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Vera v. Gipson

United States District Court, E.D. California

June 24, 2014

CONNIE GIPSON, Warden, Defendant.


MICHAEL J. SENG, Magistrate Judge.

Plaintiff initiated this action by filing pro se a petition for writ of habeas corpus pursuant to 28 U.S.C. § 2254. The Court directed the habeas proceeding be converted to a 42 U.S.C. § 1983 civil rights action and that Plaintiff proceed in forma pauperis. The First Amended Complaint was dismissed for failure to state a claim.

Before the Court are (1) Plaintiff's motion for transfer to another facility, and (2) the Second Amended Complaint for screening.


The Court must dismiss an in forma pauperis action at any time if the Court determines that the allegation of poverty is untrue, the action is frivolous or malicious, the action fails to state a claim upon which relief may be granted, or seeks monetary relief against a defendant immune from such relief. See 28 U.S.C. § 1915(e).


Section 1983 "provides a cause of action for the deprivation of any rights, privileges, or immunities secured by the Constitution and laws of the United States." Wilder v. Virginia Hosp. Ass'n, 496 U.S. 498, 508 (1990), quoting 42 U.S.C. § 1983. Section 1983 is not itself a source of substantive rights, but merely provides a method for vindicating federal rights conferred elsewhere. Graham v. Connor, 490 U.S. 386, 393-94 (1989).

To state a claim under § 1983, a plaintiff must allege two essential elements: (1) that a right secured by the Constitution or laws of the United States was violated and (2) that the alleged violation was committed by a person acting under the color of state law. See West v. Atkins, 487 U.S. 42, 48 (1988); Ketchum v. Alameda Cnty., 811 F.2d 1243, 1245 (9th Cir. 1987).

A complaint must contain "a short and plain statement of the claim showing that the pleader is entitled to relief...." Fed.R.Civ.P. 8(a)(2). Detailed factual allegations are not required, but "[t]hreadbare recitals of the elements of a cause of action, supported by mere conclusory statements, do not suffice." Ashcroft v. Iqbal, 556 U.S. 662, 678 (2009), citing Bell Atlantic Corp. v. Twombly, 550 U.S. 544, 555 (2007). Plaintiff must set forth "sufficient factual matter, accepted as true, to state a claim that is plausible on its face." Id. Facial plausibility demands more than the mere possibility that a defendant committed misconduct and, while factual allegations are accepted as true, legal conclusions are not. Id. at 667-68.

Pro se pleadings must be liberally construed. See Balistreri v. Pacifica Police Dep't, 901 F.2d 696, 699 (9th Cir. 1990).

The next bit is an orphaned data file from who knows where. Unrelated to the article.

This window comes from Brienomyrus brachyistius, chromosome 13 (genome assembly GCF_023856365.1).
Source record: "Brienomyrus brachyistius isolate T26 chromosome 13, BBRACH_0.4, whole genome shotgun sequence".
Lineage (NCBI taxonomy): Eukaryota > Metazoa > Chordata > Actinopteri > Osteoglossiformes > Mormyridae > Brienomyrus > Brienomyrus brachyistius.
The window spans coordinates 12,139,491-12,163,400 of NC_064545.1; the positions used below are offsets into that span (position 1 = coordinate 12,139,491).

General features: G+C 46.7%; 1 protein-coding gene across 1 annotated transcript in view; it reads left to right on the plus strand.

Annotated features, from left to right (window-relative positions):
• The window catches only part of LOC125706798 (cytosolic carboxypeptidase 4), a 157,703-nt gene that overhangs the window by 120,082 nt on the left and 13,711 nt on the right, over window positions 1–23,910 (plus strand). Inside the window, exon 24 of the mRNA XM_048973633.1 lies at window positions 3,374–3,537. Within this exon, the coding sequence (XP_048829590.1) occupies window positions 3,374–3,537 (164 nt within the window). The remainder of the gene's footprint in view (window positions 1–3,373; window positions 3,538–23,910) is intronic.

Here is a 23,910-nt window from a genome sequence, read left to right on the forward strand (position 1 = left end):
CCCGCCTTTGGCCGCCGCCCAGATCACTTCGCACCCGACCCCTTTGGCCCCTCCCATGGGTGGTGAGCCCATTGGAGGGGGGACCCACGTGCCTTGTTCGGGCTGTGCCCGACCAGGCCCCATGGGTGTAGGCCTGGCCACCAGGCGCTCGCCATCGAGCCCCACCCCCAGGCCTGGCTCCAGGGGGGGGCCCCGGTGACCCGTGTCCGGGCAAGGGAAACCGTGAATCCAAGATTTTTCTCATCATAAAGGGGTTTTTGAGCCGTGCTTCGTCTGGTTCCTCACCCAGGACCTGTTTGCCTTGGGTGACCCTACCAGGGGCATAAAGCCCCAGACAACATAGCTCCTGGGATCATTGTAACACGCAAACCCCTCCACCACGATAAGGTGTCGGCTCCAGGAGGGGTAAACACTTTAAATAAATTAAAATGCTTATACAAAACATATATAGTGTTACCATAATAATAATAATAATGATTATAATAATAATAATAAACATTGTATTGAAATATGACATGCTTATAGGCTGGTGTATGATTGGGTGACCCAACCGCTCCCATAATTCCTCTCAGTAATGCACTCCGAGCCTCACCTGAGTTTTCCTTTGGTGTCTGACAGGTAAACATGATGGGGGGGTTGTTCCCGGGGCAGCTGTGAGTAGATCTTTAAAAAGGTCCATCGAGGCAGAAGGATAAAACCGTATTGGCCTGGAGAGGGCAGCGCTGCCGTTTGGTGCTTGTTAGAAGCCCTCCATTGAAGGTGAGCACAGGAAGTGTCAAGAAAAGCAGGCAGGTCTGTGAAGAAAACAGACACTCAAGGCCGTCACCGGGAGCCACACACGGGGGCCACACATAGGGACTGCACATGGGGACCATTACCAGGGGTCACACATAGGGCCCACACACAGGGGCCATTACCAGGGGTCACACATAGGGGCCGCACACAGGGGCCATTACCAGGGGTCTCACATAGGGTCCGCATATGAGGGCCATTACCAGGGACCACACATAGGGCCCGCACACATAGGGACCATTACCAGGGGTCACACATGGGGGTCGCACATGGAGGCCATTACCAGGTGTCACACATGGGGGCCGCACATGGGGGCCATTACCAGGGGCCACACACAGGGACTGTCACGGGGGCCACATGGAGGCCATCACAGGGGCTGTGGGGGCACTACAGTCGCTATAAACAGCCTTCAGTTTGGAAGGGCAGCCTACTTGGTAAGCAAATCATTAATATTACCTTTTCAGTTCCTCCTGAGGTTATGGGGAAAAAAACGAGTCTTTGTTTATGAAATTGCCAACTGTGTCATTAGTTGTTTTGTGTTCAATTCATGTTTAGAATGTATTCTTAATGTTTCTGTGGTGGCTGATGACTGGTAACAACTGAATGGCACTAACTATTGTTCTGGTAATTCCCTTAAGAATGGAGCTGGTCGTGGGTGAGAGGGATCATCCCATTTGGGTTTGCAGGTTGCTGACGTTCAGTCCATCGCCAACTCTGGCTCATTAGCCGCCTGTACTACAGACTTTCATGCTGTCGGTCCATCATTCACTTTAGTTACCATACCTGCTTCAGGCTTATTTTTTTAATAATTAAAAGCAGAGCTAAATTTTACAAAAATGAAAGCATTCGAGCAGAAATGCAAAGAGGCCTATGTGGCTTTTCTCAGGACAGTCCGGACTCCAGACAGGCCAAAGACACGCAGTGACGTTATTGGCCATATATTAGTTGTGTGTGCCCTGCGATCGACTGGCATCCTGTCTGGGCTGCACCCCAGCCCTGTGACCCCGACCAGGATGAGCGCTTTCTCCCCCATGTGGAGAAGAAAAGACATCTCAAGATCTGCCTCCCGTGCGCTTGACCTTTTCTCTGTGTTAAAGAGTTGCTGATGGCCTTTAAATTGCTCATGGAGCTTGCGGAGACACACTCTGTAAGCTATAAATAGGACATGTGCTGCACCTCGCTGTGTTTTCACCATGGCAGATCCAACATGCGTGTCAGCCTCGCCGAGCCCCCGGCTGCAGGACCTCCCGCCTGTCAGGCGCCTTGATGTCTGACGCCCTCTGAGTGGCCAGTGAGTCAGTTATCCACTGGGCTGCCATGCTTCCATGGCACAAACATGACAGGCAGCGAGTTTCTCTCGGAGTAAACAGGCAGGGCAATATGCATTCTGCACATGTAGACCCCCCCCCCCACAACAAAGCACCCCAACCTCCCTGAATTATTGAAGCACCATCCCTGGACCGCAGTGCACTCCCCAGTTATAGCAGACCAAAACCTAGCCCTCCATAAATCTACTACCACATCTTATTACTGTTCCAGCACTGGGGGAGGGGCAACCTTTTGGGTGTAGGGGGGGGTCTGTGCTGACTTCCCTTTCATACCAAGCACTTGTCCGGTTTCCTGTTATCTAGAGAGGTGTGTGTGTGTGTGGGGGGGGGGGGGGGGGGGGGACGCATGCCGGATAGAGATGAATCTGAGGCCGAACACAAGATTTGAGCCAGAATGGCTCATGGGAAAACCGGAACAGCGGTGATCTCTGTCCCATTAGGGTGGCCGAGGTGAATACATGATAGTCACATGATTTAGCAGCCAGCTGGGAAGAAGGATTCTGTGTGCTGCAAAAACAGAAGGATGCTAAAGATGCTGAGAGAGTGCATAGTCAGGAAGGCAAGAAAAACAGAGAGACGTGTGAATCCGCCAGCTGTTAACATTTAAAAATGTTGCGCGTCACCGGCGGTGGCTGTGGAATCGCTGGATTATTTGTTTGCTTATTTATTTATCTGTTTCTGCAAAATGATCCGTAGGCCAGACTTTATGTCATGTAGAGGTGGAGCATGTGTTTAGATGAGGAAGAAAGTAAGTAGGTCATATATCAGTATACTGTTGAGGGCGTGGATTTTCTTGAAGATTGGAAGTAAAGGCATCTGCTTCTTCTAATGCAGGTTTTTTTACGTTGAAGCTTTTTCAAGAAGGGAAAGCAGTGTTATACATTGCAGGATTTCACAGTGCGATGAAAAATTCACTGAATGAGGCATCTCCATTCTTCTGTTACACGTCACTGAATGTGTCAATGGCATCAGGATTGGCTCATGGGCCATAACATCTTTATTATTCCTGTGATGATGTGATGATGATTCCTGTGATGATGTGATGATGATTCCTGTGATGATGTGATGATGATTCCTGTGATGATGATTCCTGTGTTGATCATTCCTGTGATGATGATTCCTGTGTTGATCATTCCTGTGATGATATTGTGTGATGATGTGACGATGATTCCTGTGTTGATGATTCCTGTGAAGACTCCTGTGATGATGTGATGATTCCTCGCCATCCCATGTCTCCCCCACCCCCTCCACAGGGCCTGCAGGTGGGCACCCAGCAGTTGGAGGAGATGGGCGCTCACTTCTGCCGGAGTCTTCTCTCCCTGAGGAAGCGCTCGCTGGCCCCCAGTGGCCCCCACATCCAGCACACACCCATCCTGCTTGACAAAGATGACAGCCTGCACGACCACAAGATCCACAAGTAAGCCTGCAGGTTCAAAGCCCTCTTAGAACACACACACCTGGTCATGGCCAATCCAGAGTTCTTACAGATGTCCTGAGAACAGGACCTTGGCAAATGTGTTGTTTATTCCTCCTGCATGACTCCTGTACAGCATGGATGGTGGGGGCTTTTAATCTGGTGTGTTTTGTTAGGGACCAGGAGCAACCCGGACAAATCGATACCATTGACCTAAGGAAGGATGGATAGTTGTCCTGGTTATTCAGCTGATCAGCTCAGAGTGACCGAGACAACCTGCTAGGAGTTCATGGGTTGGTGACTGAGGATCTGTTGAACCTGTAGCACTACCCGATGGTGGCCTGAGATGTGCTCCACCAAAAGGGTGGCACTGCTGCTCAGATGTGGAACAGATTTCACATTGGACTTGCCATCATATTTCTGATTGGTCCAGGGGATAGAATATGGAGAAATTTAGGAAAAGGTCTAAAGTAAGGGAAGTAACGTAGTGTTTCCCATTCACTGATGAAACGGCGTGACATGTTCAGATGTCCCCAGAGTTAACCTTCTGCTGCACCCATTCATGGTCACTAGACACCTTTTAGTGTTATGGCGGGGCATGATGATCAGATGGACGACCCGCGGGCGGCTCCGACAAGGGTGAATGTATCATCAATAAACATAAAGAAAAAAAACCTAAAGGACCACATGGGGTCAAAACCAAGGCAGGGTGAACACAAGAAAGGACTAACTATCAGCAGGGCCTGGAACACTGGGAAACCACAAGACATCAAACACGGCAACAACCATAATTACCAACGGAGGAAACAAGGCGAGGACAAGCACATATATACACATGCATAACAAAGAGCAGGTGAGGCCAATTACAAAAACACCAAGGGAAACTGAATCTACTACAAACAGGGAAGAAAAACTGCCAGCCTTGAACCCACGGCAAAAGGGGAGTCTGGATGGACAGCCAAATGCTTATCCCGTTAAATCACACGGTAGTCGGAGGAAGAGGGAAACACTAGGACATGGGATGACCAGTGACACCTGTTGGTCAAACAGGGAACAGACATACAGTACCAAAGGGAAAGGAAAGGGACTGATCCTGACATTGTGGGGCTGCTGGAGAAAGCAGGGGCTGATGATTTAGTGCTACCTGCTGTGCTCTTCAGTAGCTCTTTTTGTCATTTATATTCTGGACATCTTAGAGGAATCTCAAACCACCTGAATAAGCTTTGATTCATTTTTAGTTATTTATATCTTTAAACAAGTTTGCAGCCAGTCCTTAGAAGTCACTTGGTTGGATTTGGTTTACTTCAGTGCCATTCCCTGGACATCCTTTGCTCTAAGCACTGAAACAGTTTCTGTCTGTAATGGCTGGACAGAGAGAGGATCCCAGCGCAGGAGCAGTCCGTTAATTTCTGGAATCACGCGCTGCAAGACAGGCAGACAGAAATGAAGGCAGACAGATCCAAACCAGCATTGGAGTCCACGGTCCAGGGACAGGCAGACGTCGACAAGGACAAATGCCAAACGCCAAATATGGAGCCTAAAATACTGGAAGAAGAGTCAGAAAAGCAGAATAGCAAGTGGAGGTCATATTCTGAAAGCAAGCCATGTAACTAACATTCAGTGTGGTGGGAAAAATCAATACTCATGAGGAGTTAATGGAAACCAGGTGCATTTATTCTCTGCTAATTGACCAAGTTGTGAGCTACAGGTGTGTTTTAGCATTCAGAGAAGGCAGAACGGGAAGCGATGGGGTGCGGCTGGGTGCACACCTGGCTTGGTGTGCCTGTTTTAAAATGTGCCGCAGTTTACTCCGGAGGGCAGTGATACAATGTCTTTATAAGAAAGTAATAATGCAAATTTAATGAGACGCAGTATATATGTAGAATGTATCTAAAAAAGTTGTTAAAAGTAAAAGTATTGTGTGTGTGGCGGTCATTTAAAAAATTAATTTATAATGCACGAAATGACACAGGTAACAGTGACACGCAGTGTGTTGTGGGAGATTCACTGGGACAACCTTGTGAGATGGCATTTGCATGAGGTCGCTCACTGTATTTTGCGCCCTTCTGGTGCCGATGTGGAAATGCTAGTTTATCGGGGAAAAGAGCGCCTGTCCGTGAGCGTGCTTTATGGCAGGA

Plaintiff's allegations can be summarized essentially as follows:

Plaintiff suffers unspecified lower body mobility problems and chronic pain. He was evaluated and treated by Defendant Reno Orthopedic Clinic ("ROC"). Later while incarcerated at Corcoran State Prison ("CSP"), he requested but did not receive his ROC medical records or continuation of the ROC treatment plan.

He filed a prison appeal which was denied.

He claims CSP medical staff provided negligent care and denied accommodation appliances and medical follow-up. He also asserts that they retaliated against him by denying him medication to deliberately inflict cardiovascular disease and by transferring him to a facility not suited to his medical needs.

Defendant Warden Gipson knew of these violations but took no action.

Defendant DeGuchi falsified a diagnosis.

The "corporation" fraudulently denied a second MRI.

Plaintiff requests the Court order proper medical treatment, delivery to him of his medical records, and an end to the retaliation against him. He also seeks monetary damages.


A. Linking Defendants to Violations

A § 1983 plaintiff must demonstrate that each defendant personally participated in the deprivation of his rights. Jones v. Williams, 297 F.3d 930, 934 (9th Cir. 2002). There must be an actual connection or link between the actions of the defendants and the deprivation alleged to have been suffered by the plaintiff. See Monell v. Department of Social Services, 436 U.S. 658 (1978).

Defendant warden Gipson cannot be held liable under § 1983 solely because of her status as warden. There is no respondeat superior liability under § 1983. Taylor v. List, 880 F.2d 1040, 1045 (9th Cir. 1989). "Liability under [§] 1983 arises only upon a showing of personal participation by the defendant. A supervisor is only liable for the constitutional violations of... subordinates if the supervisor participated in or directed the violations, or knew of the ...

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